White beach sandals in winter?
Recently on the shopping mile, I walked past a couple when the woman caught my attention swaying her hips with every step. She had loose hair enveloping her upperbody like a curtain and was clad in a tight, light beige knit tunic which rather resembled a homewear. Now, I usually don't really care or watch what other people are wearing or look like, except for people dressed in eye-catching colours or a (yet) unfamiliar style, like those increasing "slip dresses" in broad daylight on the streets, with a generous back neckline reaching the buttocks revealing more than bare skin; obviously designed to be worn under clothing and not as a public summer dress instead. This woman in the tight tunic only remained in my memory because I could smell her perfume while overtaking her: She was wearing Agent Provocateur Maitresse.
While I do like that perfume very much, it was the first time I had smelt it on someone else, and the impression I received made me think. Until then, I had felt that Maitresse possessed an intimate air, but still not to the degree to be called a "boudoir perfume" - despite the brand's apparent intention, since I personally miss any sexual suggestiveness which would make me feel awkward wearing it in public. I had only worn it for my own enjoyment at home, but would've considered it for a casual going-out.
After being given the opportunity to observe the matter from a 3rd point of nose, I was not so sure any more whether I would want to wear it in public. Moreover, I was neither convinced any longer that the frequently heard and more or less shared motto: "Wear what you like, whenever and wherever you like (unless you overspray)" would apply, even to more subtle types of fragrances.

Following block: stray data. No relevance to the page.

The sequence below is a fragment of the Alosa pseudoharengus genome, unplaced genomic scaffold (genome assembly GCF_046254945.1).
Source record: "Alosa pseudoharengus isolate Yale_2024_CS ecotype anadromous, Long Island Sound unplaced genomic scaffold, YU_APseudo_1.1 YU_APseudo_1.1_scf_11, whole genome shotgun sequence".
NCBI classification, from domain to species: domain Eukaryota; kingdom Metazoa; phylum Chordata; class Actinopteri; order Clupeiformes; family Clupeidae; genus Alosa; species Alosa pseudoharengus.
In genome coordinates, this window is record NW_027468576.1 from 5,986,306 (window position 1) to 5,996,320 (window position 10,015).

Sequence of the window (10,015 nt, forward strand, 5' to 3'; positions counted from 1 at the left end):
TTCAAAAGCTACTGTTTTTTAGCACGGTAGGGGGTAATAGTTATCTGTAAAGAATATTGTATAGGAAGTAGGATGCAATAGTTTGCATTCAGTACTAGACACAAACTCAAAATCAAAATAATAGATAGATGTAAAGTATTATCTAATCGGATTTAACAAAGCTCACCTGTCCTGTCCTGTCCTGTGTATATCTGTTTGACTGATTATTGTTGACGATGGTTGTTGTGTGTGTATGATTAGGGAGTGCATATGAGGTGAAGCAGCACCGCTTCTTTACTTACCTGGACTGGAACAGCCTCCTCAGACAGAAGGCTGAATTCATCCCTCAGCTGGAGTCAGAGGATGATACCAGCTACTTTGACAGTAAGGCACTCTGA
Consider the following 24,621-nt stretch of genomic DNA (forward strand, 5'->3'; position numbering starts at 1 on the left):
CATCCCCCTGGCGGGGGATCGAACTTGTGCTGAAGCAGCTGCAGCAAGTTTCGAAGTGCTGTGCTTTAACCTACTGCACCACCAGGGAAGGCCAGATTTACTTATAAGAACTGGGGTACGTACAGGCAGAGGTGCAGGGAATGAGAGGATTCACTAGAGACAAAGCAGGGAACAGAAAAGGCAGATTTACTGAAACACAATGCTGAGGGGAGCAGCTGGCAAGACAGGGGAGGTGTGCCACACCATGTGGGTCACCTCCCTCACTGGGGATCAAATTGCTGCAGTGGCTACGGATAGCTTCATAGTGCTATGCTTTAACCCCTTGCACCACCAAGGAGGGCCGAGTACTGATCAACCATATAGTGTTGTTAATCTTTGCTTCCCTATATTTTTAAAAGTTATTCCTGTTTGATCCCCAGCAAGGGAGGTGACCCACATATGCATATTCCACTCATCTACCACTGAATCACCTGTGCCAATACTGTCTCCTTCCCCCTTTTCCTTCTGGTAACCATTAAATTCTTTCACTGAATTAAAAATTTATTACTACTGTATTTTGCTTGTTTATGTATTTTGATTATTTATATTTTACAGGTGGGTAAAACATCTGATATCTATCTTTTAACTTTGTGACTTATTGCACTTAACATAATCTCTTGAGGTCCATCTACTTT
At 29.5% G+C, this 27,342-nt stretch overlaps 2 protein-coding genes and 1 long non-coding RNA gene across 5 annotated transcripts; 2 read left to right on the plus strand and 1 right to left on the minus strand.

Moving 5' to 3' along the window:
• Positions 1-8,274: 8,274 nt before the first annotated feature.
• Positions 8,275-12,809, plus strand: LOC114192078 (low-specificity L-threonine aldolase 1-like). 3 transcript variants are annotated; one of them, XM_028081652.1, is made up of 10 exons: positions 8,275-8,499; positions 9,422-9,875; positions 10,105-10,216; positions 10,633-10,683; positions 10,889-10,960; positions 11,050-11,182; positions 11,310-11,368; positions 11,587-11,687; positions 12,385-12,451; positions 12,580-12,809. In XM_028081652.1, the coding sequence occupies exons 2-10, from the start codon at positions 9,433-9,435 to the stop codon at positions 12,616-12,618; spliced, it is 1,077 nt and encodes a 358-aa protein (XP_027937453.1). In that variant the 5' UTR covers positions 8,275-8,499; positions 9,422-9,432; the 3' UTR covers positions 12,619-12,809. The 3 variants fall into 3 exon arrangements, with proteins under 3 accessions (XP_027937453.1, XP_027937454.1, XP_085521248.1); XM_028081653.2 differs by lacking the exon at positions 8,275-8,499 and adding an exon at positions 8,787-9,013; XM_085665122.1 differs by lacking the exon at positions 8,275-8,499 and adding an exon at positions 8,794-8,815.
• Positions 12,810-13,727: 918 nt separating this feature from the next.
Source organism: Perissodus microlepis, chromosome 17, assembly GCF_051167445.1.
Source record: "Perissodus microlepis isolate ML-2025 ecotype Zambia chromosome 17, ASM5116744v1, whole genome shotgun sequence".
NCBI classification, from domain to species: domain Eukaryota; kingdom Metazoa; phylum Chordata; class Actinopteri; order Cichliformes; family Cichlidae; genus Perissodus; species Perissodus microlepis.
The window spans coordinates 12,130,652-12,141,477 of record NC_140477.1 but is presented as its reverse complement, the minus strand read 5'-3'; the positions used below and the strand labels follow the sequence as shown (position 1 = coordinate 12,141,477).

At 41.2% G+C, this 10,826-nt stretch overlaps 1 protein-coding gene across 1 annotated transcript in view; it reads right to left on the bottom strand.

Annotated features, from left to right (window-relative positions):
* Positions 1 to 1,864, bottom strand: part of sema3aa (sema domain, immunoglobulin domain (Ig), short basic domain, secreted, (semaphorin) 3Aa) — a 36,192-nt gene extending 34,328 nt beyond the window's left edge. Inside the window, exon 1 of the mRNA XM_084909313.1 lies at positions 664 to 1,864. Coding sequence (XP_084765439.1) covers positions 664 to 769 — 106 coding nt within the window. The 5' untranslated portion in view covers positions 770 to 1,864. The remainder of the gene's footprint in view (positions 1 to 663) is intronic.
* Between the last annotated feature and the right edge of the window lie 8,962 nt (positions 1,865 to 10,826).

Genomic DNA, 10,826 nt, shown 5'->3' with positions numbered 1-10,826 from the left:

This question of the fragrances' occasion-based appropriateness had occured to me already once last winter, when I encountered an otherwise attractive woman in the supermarket whose intense perfume left a literally strong impression in a split second. It was a biting cold winter's night with the shop lit almost blindingly bright, and the young woman was wearing something with a heavy honey note, reminiscent of Lady Million mixed with a tropical, musky-sugary, sunscreen-like scent.
In either case, the perfumes definitely felt 'out of place': Maitresse to be worn on a busy shopping mile on a humid day, the other one with a musky, tropical suncream scent not unfolding well on a freezing winter's night. And, while I do respect everyone's right to wear whatever takes your fancy, I also found that from my subjective conception, these fragrances did not work out nicely for neither of the wearers; although I appreciated her taste, Maitresse was a great mismatch to the overall 'loose' homewear-fashion; as for the honey-sugared-musky-tropical scent, it even influenced my perception of the wearer - the thought that instantly crossed my mind was, "What a pity this otherwise attractive woman is smelling like that".
Wear what you like, whenever and wherever you like and feel comfortable with, unless you are bothering people, you can't please everyone - this still holds true. And yet, are there no fragrance equivalents for such things like white beach sandals in winter, or a 'not quite fitting dress/suit' affecting the impression of the wearer in a negative way? I wonder...